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Friday August 19 2022
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Rocking The Cradle

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Western Pennsylvania holds the distinction of producing many elite quarterbacks over the years. Commonly dubbed the “Cradle of Quarterbacks,” the region has served as a Petri dish for talents.

Pro Football Hall of Famers like Dan Marino, Joe Montana, Joe Namath, Jim Kelly, Johnny Unitas and George Blanda lead the parade, but have been joined recently by names like Terrelle Pryor, Bruce Gradkowski and Tyler Palko. That’s just to name a few.

Pine-Richland sophomore quarterback Phil Jurkovec is primed to add his name to the extensive list. The 6-foot-5, 190-pound signal caller became just the third player in WPIAL history to throw for 2,000 yards and rush for 1,000 in a season, throwing for 2,560 yards, 20 touchdowns and only four interceptions, and running for 1,250 yards and 11 scores.

Jurkovec’s tremendous debut helped Pine-Richland to an 11-2 record and a berth in the WPIAL semifinals.

The sophomore sensation has garnered plenty of attention, earning scholarship offers from Pitt and Penn State, as well as Notre Dame, Michigan State, Wisconsin and UCLA.

There are surely more to come.

“There are not many guys his age that are as talented as him,” said Joe Butler of Metro Index Scouting.

In addition to his size and physical skills, the 16-year-old has intangibles not often seen in prospects his age.

“I think that’s the makings of a great quarterback,” said Pine-Richland head coach Eric Kasperowicz. “I think that’s what sets a lot of quarterbacks apart, and Phil without a doubt has all of the great intangibles you need to be a quarterback. “

Jurkovec highlighted two particular aspects which he feels he excels at. 

“I’d like to think that my best qualities would be my leadership and poise,” he said.

Kasperowicz echoed this self-evaluation, praising his quarterback’s poise and maturity multiple times, likening his approach to that of fifth-year senior. Butler only served to reinforce the coach’s sentiments.

“He’s mature beyond his years,” Butler said.

Jurkovec’s maturity has shined even brighter throughout the recruiting process, which Kasperowicz credits to the young QB’s upbringing with parents Jim and Sara.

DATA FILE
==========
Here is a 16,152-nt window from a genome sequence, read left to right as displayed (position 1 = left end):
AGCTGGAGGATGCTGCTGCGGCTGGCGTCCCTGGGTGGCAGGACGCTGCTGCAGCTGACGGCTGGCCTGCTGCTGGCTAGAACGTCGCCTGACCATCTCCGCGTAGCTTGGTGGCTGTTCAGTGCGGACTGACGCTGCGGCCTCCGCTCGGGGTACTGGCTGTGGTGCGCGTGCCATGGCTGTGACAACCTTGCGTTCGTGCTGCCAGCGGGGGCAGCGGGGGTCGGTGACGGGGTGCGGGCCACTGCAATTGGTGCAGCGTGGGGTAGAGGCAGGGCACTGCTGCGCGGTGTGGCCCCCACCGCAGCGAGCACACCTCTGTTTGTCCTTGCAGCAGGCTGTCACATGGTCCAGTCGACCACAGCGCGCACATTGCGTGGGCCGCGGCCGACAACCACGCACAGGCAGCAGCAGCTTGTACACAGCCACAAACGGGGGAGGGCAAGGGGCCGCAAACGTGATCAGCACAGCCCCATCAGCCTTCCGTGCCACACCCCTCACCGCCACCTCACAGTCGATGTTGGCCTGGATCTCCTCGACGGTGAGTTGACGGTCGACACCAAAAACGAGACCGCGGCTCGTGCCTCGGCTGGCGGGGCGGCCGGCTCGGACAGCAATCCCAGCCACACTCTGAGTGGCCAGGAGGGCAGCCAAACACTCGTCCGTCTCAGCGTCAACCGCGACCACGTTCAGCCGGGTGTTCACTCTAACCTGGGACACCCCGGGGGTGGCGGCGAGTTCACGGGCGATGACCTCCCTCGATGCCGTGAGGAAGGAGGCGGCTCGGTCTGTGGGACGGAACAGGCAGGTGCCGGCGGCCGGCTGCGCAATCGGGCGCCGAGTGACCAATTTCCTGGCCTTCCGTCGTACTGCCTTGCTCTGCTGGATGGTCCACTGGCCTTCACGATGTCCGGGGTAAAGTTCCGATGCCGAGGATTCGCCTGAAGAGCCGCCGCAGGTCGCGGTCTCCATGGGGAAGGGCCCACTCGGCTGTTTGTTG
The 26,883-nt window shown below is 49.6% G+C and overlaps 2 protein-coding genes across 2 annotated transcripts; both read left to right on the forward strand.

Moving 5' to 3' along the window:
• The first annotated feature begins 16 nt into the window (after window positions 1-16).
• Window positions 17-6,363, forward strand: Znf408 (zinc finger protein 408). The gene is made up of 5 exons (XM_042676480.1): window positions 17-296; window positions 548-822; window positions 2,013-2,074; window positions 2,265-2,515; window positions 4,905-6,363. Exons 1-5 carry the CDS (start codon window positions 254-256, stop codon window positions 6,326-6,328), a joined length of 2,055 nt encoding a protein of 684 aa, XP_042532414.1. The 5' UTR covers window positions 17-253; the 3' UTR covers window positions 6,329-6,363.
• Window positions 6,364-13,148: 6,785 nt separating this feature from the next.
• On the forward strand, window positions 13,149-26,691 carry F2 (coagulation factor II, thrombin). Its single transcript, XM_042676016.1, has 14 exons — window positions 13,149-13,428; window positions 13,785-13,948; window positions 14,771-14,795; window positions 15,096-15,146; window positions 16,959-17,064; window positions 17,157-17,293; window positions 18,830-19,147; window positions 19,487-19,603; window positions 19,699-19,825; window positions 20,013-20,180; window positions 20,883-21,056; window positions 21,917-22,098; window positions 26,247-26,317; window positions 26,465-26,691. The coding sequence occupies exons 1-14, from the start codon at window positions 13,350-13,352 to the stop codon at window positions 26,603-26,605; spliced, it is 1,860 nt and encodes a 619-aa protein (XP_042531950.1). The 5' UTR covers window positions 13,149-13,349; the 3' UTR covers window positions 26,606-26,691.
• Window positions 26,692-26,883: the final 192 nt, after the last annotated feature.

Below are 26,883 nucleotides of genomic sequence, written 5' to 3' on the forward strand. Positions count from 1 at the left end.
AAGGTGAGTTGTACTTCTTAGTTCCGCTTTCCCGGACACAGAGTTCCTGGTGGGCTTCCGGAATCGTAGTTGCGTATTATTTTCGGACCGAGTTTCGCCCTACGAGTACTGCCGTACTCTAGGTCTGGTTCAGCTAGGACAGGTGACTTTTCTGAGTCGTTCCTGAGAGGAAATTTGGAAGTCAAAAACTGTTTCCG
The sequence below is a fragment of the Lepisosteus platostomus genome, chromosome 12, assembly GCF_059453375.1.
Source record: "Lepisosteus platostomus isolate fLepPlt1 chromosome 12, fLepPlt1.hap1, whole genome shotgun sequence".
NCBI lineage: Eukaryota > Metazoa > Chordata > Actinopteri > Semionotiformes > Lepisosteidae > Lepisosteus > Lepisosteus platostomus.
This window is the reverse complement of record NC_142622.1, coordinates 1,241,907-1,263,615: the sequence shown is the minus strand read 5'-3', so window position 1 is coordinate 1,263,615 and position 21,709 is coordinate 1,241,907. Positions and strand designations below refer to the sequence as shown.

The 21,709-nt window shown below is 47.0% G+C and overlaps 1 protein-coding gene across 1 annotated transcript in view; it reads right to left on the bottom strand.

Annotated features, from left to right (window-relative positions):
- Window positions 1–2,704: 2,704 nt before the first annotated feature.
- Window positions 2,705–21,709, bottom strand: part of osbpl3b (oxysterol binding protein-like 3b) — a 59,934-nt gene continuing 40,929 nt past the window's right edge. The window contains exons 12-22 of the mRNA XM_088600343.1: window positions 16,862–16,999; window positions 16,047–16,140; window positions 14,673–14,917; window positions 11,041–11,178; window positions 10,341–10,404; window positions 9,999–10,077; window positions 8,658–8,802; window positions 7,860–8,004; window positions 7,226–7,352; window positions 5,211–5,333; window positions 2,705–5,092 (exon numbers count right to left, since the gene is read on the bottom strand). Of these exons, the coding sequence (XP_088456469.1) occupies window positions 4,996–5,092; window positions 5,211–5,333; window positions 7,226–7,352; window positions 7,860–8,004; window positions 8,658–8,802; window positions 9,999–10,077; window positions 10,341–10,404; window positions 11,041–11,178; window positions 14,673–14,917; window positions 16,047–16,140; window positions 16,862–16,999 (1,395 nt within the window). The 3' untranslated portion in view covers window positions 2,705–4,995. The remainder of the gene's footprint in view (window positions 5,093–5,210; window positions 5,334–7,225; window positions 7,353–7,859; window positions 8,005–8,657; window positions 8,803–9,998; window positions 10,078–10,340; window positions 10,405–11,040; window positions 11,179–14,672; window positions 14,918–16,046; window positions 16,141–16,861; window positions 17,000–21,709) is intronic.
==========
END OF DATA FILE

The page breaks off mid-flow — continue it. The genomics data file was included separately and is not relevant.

“He’s very much grounded and understands that he’s still young and he’ll have to work for everything that he gets,” Kasperowicz said.

“It’s exciting to get all these accolades and to get offers, but I just try to block it out for the most part,” Jurkovec said. “I’m grateful… but it’s also overblown.” 

While his array of intangibles undoubtedly plays a role in the heavy interest he’s receiving, the main attraction for schools will always be the on-field product. With his blend of size, athleticism and passing ability, Jurkovec is top of the market, and Butler believes that Jurkovec’s coaching staff will only help him develop further.

“He has developed into a good quarterback rapidly, so now it’s maintenance,” Butler said. “To be able to maintain and keep improving, and he has the coaches at Pine Richland to be able to do that.”

Kasperowicz starred for North Hills as a state championship quarterback before playing linebacker at Pitt. He and his Pine-Richland staff have already sent one Rams QB to Division 1. Pine-Richland’s previous starter, Ben DiNucci, ranked as the 10th best prospect in the state by ESPN and eventually earned a scholarship to Pitt.

Two aspects of Jurkovec’s game that he and his coaches will work on are his throwing motion, which needs to be tightened up a bit, and his ability to read defenses. Butler does not see them as glaring flaws.
Pine-Richland Phil Jurkovec
“He’s pretty well-rounded for a 16-year-old sophomore,” he said.

The biggest obstacle for Jurkovec might very well come in the weight room, not the football field. 

At a lean 190 pounds, Jurkovec is spread just a little too thin. Considering his mobile nature, building mass will be incredibly important. However, at 6-foot-5 and just 16 years of age, he’s still a developing young adult with a frame that has plenty of room to grow into.

In the end, Jurkovec has all of the tools that make college coaches salivate, and he still has two full years left to ascend to even greater heights. The process will be long, but expectations are high for Jurkovec to become the Cradle of Quarterbacks’ biggest recruit since Pryor in 2008.

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